Andrew Smith: Strachan needs more pace and power

ADDRESSING any shortcomings caused by genetics goes beyond the remit of any football manager.
Scotland manager Gordon Strachan. Picture: PAScotland manager Gordon Strachan. Picture: PA
Scotland manager Gordon Strachan. Picture: PA

Gordon Strachan, though, believes his country’s cause need not be lost because, when it comes to pace and power, the overwhelmingly mono-ethnic nation he guides tend to churn out peely-wally smouts. The Scotland manager fell short of guiding his team to a result at Wembley in midweek not because the English proved themselves more technically proficient in the 3-2 win. It was the fact they were quicker and stronger in the key moments – their three goals – that was ultimately decisive.

Strachan concedes he can’t magic up a clutch of six-foot plus giants who cover the ground like gazelles. Chillingly for him, the Belgian side his team confronts in three weeks’ time in a World Cup qualifier at Hampden will teem with players who are both technicians and athletes. But he can hope for self-improvement from those not naturally physiologically blessed because one Scot who excelled at Wembley demonstrated what hard work can deliver.

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“If you look at Shaun Maloney he’s the only small one I have seen who has built himself up,” the Scotland manager says. “He’s the only one who can physically look after himself and even then it’s not like some who are playing in the Premier League, that’s for sure. Every day at Celtic he and [Aiden] McGeady were first in and last away in terms of building themselves up. They were told to do that and then it became a bit of a habit. If you don’t have that you have to work at it. It might not be natural but you have to find some way of doing that. And when you look at the [under-] 21s you have to say physically and pace-wise they had a real problem. I watched up to the sixth goal [in the 6-0 defeat by England]. I looked at Billy Stark and thought: ‘I’ve been there’ and you just wanted that game finished.

“You saw the pace and power and strength and we need to find a way, somehow, to make them stronger.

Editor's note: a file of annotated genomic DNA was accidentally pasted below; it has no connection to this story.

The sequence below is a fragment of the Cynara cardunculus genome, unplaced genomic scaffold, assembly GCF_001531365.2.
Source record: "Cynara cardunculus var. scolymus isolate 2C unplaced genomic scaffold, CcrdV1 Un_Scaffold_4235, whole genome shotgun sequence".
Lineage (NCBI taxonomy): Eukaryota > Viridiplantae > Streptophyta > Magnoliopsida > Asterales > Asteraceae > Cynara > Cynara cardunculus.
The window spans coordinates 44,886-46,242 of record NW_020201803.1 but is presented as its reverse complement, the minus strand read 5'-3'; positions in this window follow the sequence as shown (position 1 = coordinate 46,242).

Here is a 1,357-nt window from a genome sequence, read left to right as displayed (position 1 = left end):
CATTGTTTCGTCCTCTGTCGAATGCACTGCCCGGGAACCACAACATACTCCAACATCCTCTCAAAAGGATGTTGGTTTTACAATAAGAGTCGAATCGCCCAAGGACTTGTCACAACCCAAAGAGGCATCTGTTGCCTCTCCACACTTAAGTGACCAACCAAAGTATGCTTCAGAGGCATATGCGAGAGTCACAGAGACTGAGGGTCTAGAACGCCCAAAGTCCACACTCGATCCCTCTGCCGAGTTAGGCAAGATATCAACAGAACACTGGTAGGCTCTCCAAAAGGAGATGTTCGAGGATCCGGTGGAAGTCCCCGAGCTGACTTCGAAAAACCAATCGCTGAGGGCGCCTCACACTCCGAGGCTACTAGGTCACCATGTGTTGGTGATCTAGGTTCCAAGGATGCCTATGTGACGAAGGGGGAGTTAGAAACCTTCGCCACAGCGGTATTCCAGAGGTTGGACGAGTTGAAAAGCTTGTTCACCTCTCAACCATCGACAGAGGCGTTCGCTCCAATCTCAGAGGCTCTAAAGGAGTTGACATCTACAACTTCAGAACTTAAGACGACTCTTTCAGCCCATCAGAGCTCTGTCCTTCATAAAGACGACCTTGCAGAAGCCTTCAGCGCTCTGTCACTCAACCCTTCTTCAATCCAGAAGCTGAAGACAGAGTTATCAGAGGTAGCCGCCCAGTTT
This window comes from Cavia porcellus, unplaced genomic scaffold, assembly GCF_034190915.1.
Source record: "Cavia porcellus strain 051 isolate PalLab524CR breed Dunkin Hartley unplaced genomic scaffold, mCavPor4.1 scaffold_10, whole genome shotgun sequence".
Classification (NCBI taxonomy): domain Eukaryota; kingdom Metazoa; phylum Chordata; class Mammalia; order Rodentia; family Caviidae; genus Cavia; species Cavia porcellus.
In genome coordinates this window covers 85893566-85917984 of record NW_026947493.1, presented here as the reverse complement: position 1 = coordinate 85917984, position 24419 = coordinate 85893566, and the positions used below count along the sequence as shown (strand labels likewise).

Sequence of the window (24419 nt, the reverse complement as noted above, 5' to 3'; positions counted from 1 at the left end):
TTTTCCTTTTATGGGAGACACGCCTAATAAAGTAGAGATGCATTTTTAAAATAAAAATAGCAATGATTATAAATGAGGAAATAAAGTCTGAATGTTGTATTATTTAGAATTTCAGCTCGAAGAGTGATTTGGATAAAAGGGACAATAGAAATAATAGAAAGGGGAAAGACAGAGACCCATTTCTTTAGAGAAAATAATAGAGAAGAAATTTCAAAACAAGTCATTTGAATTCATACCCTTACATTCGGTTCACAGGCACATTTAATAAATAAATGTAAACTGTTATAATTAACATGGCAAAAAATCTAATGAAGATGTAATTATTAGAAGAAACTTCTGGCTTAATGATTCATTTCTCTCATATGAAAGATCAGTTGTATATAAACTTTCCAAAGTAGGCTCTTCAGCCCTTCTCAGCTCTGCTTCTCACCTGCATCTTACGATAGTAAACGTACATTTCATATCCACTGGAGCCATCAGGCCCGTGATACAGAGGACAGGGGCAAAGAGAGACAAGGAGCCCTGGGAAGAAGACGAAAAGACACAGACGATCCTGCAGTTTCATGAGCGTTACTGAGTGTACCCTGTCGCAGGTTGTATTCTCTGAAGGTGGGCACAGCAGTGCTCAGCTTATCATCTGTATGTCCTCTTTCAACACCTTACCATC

“And it has not changed since I was an under-15 schools international. You had all these wee white, pimply geezers coming out against these guys who were six foot. I always remember Brazil v Scotland in 1982 and standing in the tunnel looking at those guys and the physiques they had.

“It was the first time we had seen six packs, they were standing with their tops off and we were like ‘what’s that? There’s something wrong with them, get the doctor’. Big Alex McLeish was standing there with his jersey off and we said to him: ‘get yer jersey on, you’re making yourself look stupid’. The left back Junior was only an inch taller than me and I felt I was reasonably strong. I kid you not, I felt like I was hitting a wall.

“That’s going back to 1982. But over the last hundreds of hundreds of years these guys have become genetically different from us.”

Strachan places first touch as the fundamental to prospering at the highest level. In that sense, the game against England, and the win in Croatia, did not cast Scotland in a desperate light. In such as Robert Snodgrass, James Morrison, Scott Brown and Maloney, Scotland had players who had the composure and confidence to hold and pass, even when the space around them was squeezed. Strachan has created a framework in two games on which Scotland can build. He admits he never thought that could be the case following dispiriting defeats against Wales and Serbia six months ago.

“In football everybody gets tested; the manager, the players,” he says. “And you get to the point where you say: ‘This is it’. You have to roll your sleeves up and do something about it. I still believe the seven days before the Croatia game, when we tried to do our shape, was really beneficial. If we hadn’t had that we couldn’t have produced the two performances we have had.”

Scotland would be further enhanced by the addition of the two Fletchers, Steven and Darren. Steven, expected back for Sunderland in the coming weeks, is the country’s most prized striker. Captain Darren, whose ulcerative colitis has sidelined him for the best part of two years, is not yet back in training.

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“If you could imagine the two of them being in that team the other night then it’s a heartwarming prospect,” says Strachan. “We just need to get these boys back. And when they do get back they will definitely add to the talent, technique, professionalism and experience in the team.”